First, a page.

Bringing African research out of the shadows – Part 3

In the third and final blog in this series, Miriam Conteh-Morgan, Head Librarian, Institute of Public Administration and Management, University of Sierra Leone, wraps up her discussion on the routes for researchers to improve visibility of their research and tips on how researchers can use 2.0 technologies to bring their findings and ideas into the global academic conversations

Visibility through greater representation in the global research community and recognition of one’s (or in this case, a continent’s) contribution to knowledge production are basic to measuring scholarly impact, and these are more easily achievable these days because of new media.

The subtitle of a book by John Hagel, John Seely Brown and Lang Davison — The power of pull: How small moves, smartly made, can set big things in motion – captures the essence of what researchers in Africa can do to join global academic conversations. “Pull,” the authors argue, is built on 3 A’s: access (that is, finding and getting to people and resources), the ability to attract potentially valuable people and resources, and how these can help one achieve new levels of performance and influence. If practiced well, especially by developing a “share research and flourish” agenda, some potential benefits of pull to African and developing-world researchers include:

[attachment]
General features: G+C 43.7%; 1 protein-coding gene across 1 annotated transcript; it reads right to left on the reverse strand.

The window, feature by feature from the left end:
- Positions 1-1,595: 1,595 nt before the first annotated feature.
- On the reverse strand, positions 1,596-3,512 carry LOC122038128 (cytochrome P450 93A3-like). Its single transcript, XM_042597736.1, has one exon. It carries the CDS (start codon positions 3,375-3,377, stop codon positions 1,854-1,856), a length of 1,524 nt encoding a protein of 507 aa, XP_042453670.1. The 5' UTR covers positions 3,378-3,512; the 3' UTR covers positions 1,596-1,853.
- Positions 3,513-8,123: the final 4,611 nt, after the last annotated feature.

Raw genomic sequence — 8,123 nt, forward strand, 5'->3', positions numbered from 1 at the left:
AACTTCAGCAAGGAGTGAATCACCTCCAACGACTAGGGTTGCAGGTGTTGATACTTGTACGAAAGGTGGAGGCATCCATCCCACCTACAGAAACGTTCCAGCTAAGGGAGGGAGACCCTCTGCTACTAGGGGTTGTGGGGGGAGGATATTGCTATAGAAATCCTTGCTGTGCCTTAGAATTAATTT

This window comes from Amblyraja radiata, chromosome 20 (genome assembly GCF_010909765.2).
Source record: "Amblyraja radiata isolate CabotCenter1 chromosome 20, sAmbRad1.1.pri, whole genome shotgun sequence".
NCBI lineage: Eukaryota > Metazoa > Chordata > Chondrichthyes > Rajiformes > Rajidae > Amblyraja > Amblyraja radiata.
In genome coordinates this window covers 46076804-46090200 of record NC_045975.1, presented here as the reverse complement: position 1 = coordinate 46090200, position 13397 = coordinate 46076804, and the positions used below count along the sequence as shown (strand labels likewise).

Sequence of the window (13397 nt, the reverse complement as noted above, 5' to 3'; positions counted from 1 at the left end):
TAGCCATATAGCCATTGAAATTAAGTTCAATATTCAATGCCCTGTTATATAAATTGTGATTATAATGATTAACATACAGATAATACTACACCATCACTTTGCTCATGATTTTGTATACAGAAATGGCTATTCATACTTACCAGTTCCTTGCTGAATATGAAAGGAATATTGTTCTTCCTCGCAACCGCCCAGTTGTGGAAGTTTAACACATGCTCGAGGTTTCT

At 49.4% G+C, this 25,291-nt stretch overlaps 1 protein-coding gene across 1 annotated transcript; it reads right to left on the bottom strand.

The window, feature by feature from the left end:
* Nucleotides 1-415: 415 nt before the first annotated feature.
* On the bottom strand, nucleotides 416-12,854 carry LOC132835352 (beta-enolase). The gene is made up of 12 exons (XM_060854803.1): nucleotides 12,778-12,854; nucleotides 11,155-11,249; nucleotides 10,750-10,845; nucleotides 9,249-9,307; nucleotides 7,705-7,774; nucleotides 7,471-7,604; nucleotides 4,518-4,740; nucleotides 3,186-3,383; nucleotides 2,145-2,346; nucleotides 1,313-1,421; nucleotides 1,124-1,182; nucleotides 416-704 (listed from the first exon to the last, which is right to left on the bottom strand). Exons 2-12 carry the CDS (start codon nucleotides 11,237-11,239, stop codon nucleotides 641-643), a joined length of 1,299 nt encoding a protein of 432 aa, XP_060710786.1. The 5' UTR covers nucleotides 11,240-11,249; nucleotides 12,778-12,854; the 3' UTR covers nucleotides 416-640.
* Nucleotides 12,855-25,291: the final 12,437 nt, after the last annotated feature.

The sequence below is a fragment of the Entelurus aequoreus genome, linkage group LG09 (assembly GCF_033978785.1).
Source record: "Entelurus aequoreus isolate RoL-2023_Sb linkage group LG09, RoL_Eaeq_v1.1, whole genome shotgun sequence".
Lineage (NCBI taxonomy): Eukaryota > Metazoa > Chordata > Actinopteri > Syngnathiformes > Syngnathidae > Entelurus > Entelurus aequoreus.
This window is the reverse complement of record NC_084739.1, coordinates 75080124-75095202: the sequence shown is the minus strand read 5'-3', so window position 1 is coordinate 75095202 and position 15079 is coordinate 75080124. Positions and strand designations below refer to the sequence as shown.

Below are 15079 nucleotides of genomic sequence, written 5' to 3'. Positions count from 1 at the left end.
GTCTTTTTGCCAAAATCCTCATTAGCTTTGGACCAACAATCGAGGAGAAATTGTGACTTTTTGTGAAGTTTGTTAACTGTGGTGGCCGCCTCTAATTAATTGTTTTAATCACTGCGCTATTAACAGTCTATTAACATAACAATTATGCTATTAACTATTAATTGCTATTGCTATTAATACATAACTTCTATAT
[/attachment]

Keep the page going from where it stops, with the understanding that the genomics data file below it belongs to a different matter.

• Increased participation in and contribution to the global open knowledge commons;
  • Taking responsibility for shaping one’s own academic profile and expanding one’s global reach;
  • Increased ROA (return on awareness), manifest through enlarged networks and new collaborations; and
  • Receiving constructive (particularly pre-publication) feedback on one’s research in a timely manner.

There is a lengthier discussion of the topic by this author, and a handy guide to managing one’s academic online presence put out by the University of Cape Town.

What do you think?  Have you used any of these tools to share your research and meet fellow researchers? Are there any you would recommend?  Is this an effective approach?

A Spanish version of this post is also available on the AuthorAID website.


Gregg, Melissa. (2006). Feeling ordinary: Blogging as conversational scholarship. Continuum: Journal of Media and Cultural Studies 20 (2), 147–60

Hagel III, John, Brown, John Seely, & Davison, Lang. (2010). The power of pull: How small moves, smartly made, can set big things in motion. New York, NY: Basic Books

Full article:


Comments are closed.